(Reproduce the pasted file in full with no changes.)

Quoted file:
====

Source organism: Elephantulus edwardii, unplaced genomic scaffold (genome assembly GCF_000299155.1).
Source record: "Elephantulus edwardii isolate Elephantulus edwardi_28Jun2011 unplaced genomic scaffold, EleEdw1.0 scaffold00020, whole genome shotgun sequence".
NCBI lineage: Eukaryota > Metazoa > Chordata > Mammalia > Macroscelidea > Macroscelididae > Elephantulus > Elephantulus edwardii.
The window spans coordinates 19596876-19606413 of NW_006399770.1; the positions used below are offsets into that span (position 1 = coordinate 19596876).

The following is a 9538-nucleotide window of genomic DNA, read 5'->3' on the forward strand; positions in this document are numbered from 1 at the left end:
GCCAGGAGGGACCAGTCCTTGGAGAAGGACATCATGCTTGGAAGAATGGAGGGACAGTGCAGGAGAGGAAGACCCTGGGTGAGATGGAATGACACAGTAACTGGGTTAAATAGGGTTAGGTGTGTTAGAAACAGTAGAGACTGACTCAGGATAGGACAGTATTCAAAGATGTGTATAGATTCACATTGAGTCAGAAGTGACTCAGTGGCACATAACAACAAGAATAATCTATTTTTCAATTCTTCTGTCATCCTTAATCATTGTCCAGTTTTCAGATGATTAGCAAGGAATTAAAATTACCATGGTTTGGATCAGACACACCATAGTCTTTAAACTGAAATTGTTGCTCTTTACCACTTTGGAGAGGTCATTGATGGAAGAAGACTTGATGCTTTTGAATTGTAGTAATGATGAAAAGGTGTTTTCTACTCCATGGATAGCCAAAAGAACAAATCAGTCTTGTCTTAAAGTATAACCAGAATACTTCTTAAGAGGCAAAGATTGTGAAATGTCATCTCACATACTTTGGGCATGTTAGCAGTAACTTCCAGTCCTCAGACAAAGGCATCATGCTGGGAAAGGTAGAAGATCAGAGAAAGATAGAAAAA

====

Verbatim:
Source organism: Elephantulus edwardii, unplaced genomic scaffold (genome assembly GCF_000299155.1).
Source record: "Elephantulus edwardii isolate Elephantulus edwardi_28Jun2011 unplaced genomic scaffold, EleEdw1.0 scaffold00020, whole genome shotgun sequence".
NCBI lineage: Eukaryota > Metazoa > Chordata > Mammalia > Macroscelidea > Macroscelididae > Elephantulus > Elephantulus edwardii.
The window spans coordinates 19596876-19606413 of NW_006399770.1; the positions used below are offsets into that span (position 1 = coordinate 19596876).

The following is a 9538-nucleotide window of genomic DNA, read 5'->3' on the forward strand; positions in this document are numbered from 1 at the left end:
GCCAGGAGGGACCAGTCCTTGGAGAAGGACATCATGCTTGGAAGAATGGAGGGACAGTGCAGGAGAGGAAGACCCTGGGTGAGATGGAATGACACAGTAACTGGGTTAAATAGGGTTAGGTGTGTTAGAAACAGTAGAGACTGACTCAGGATAGGACAGTATTCAAAGATGTGTATAGATTCACATTGAGTCAGAAGTGACTCAGTGGCACATAACAACAAGAATAATCTATTTTTCAATTCTTCTGTCATCCTTAATCATTGTCCAGTTTTCAGATGATTAGCAAGGAATTAAAATTACCATGGTTTGGATCAGACACACCATAGTCTTTAAACTGAAATTGTTGCTCTTTACCACTTTGGAGAGGTCATTGATGGAAGAAGACTTGATGCTTTTGAATTGTAGTAATGATGAAAAGGTGTTTTCTACTCCATGGATAGCCAAAAGAACAAATCAGTCTTGTCTTAAAGTATAACCAGAATACTTCTTAAGAGGCAAAGATTGTGAAATGTCATCTCACATACTTTGGGCATGTTAGCAGTAACTTCCAGTCCTCAGACAAAGGCATCATGCTGGGAAAGGTAGAAGATCAGAGAAAGATAGAAAAA